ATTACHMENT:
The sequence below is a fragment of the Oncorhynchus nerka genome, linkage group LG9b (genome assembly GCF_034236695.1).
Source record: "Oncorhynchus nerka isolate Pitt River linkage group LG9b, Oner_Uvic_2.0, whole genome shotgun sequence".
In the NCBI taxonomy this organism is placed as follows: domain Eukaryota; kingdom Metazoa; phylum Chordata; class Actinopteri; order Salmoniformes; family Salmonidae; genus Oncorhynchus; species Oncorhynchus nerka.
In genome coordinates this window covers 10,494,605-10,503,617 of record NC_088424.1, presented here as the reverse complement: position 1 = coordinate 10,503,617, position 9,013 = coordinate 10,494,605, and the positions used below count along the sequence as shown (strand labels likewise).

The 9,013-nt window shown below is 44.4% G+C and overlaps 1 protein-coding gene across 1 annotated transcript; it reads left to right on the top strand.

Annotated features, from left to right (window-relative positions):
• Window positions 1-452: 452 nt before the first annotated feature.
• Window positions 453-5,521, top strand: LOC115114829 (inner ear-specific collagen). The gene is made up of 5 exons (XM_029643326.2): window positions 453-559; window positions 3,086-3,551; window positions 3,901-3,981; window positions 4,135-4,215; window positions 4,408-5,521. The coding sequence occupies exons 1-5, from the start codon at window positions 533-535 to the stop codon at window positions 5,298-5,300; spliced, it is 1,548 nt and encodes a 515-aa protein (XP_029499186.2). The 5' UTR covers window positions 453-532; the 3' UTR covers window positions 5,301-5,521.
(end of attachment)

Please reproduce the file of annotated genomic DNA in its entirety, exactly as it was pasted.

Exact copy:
The sequence below is a fragment of the Oncorhynchus nerka genome, linkage group LG9b (genome assembly GCF_034236695.1).
Source record: "Oncorhynchus nerka isolate Pitt River linkage group LG9b, Oner_Uvic_2.0, whole genome shotgun sequence".
In the NCBI taxonomy this organism is placed as follows: domain Eukaryota; kingdom Metazoa; phylum Chordata; class Actinopteri; order Salmoniformes; family Salmonidae; genus Oncorhynchus; species Oncorhynchus nerka.
In genome coordinates this window covers 10,494,605-10,503,617 of record NC_088424.1, presented here as the reverse complement: position 1 = coordinate 10,503,617, position 9,013 = coordinate 10,494,605, and the positions used below count along the sequence as shown (strand labels likewise).

The 9,013-nt window shown below is 44.4% G+C and overlaps 1 protein-coding gene across 1 annotated transcript; it reads left to right on the top strand.

Annotated features, from left to right (window-relative positions):
• Window positions 1-452: 452 nt before the first annotated feature.
• Window positions 453-5,521, top strand: LOC115114829 (inner ear-specific collagen). The gene is made up of 5 exons (XM_029643326.2): window positions 453-559; window positions 3,086-3,551; window positions 3,901-3,981; window positions 4,135-4,215; window positions 4,408-5,521. The coding sequence occupies exons 1-5, from the start codon at window positions 533-535 to the stop codon at window positions 5,298-5,300; spliced, it is 1,548 nt and encodes a 515-aa protein (XP_029499186.2). The 5' UTR covers window positions 453-532; the 3' UTR covers window positions 5,301-5,521.